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Chrissy Aull

Current Issue

 

Archived Issues

  


 

Seven Questions With....            


Dr. Paul Barker,
Head of School,
Our Lady of Good Counsel

 

Archives:

Jean Brune
John Lewis
Bill Heiser
Lisa Nagel
Brent Johnson

Kevin Clark

Chrissy Aull
Steve Buettner
Valaida Wise

 

AIMS Insights is a newsletter started in the summer of 2016 with the goal to communicate AIMS activities, as well as highlight interesting and exciting AIMS member school events. We also aim to stress the value of independent education overall, as well as the process of accreditation.



AIMS profiles a new school leader in each issue of Insights in our series entitled Seven Questions With...For our current profile, we reached out to the Head of School at Our Lady of Good Counsel, Dr. Paul Barker.

 

How did you first get involved with AIMS? 

 

Bob Mattingly, former Director of Accreditation Services, invited me to serve on the Accreditation Committee (now the Commission on Accreditation) and I am in my fourth year of that service.

 

 

What's your first memory of being a Head of School?

 

I started as Head at The John Carroll School on July 1, 2001.  This is not exactly the very first memory but the very first time I was to address the entire student body was going to be at the conclusion of the opening of school liturgy held in the gym on the morning of September 11, 2001.  I was all set to impress the students with a few words of wisdom.  During the priest’s homily, one of my guidance counselors came and whispered in my ear that a plane had crashed into the World Trade Center.  He returned later with news of subsequent events.  My very first address to the gathered student body was to disclose what we knew.  We had many families that routinely had business at the Pentagon.  We later learned that one of our freshmen lost her father in New York; he was on a business appointment at Marsh & McClennan, high up in One World Trade Center.  With the help of a fantastic team of colleagues I think we were able to be a great source of comfort and support for our students.  Like most of us in schools that day, it will not be one I forget.

 

 

What has surprised you most about working with schools and or students?

 

I shouldn’t be surprised because I have seen it so often but it is always thrilling to see students do stunning things.  It’s that big voice you never anticipated at a choral concert.  It’s the engineering presentation that makes you feel like your own level of high school science learning was kinda pitiful.  It’s the energy and commitment and camaraderie in mobilizing to make a difference in the fight against cancer.  It’s the lofty college scholarship for the student coming from a chaotic home situation.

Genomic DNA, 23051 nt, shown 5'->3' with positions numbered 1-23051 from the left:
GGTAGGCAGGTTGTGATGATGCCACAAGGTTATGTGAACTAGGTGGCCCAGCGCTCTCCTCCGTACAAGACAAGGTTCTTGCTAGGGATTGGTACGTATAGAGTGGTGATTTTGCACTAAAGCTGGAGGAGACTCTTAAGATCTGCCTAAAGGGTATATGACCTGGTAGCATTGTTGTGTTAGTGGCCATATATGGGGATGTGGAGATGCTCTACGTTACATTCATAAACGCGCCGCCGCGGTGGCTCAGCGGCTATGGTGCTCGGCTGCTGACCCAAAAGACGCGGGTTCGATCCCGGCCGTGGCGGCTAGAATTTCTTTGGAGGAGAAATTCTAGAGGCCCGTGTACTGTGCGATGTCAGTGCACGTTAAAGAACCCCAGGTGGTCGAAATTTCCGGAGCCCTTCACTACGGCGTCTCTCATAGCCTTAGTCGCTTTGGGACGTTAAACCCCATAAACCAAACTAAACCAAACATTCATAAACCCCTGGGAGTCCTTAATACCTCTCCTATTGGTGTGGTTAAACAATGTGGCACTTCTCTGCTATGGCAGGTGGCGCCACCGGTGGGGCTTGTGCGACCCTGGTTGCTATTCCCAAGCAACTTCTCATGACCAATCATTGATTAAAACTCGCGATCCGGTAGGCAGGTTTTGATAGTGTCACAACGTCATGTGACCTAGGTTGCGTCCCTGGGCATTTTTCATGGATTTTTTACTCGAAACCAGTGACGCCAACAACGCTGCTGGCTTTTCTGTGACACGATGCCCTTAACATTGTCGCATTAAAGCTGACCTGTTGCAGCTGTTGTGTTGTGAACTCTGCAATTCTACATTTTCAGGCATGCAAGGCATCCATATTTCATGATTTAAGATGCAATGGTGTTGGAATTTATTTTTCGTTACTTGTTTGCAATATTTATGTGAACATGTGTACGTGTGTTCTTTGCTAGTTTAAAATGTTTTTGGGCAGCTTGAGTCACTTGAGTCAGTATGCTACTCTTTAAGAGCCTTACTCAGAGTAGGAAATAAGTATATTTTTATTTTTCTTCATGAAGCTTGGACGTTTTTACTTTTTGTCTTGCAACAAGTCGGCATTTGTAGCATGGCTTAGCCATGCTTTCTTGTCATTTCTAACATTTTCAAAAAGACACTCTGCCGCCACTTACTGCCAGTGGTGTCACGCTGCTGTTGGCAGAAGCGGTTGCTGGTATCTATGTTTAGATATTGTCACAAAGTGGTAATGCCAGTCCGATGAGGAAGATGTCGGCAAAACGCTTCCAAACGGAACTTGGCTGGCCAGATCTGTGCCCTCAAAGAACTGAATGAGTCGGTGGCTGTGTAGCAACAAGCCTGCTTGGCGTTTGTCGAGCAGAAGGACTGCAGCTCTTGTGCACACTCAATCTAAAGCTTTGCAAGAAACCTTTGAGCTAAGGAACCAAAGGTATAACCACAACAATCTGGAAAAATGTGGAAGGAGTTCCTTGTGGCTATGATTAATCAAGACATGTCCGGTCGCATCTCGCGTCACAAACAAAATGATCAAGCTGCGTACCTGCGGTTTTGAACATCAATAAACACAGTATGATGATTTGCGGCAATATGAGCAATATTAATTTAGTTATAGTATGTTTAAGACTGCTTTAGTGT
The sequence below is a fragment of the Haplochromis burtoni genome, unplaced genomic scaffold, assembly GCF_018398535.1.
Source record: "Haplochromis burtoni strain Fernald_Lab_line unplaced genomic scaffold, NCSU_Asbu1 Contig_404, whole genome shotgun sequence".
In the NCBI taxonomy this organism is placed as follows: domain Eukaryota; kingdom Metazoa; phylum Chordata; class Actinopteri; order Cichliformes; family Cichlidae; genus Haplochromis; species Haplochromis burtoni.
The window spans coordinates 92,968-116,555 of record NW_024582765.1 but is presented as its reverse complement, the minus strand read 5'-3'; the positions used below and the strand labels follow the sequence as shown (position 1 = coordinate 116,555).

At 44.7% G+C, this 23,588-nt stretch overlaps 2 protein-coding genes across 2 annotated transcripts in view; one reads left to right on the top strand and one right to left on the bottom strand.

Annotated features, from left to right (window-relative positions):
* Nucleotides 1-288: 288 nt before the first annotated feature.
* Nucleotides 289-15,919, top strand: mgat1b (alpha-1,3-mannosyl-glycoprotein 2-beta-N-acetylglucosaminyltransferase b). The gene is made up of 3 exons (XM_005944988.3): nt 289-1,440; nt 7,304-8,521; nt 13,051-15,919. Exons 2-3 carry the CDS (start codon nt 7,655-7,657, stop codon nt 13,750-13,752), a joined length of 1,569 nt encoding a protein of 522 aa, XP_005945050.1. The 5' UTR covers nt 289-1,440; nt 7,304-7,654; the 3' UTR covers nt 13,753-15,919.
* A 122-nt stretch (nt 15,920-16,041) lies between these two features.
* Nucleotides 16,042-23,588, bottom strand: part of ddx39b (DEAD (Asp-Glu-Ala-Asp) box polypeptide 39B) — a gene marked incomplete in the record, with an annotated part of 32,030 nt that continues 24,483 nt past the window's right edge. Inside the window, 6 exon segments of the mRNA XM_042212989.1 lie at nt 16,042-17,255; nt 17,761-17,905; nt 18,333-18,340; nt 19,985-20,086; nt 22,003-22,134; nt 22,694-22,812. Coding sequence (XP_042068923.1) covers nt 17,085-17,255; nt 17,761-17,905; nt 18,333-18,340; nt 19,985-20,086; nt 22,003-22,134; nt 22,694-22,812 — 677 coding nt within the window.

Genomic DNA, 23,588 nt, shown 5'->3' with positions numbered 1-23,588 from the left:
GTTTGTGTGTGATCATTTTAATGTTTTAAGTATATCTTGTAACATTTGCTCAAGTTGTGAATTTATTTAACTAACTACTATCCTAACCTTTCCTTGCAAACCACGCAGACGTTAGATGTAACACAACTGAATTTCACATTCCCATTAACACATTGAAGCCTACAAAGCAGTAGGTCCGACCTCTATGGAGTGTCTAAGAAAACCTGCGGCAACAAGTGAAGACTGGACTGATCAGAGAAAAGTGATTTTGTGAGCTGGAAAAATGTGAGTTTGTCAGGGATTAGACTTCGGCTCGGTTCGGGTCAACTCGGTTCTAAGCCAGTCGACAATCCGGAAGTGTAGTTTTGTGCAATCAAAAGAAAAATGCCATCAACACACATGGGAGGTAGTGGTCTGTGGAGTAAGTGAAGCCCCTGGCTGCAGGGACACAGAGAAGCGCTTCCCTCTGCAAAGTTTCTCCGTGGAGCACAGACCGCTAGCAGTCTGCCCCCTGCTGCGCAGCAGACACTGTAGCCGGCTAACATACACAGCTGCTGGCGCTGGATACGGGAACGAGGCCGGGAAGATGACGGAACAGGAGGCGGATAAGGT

What do you find most challenging about independent education?

 

Perhaps it’s the time of year as we await a clearer picture of what enrollment will look like for 2017-18.  The competition and what sometimes feels like an “arms race” can be challenging.  Just as they do at the college level, parents and students demand the newest and best in exchange for their tuition dollar.  It’s understandable.  We have a marketplace full of fantastic schools and a highly reputable public school system.   We have to be on our toes all the time.

 

 

Tell us about someone who has influenced your work.

 

Not someone, but a place.  Back in 1990, I stumbled across a brochure for the Graduate Institute at St. John’s College, Annapolis.  I could hardly believe you could get a degree talking with others about the Great Books.  The experience of four summers at St. John’s changed the way I think about teaching and learning.  Many years later, I had a great experience getting a doctorate from Penn but nothing tops the influence of the St. John’s way on my work as an educator.

 

 

What might AIMS members be surprised to know about you?

 

I have run several natural history adventure trips for students including Okefenokee Swamp five times and Belize twice.  Right now, I am putting together a whale-watching trip in Baja for spring break 2018.

 

 

If you weren't serving as a Head of School.....

 

I’d be teaching a literature class somewhere.  Of course, my fantasy job would be as race caller at Churchill Downs.


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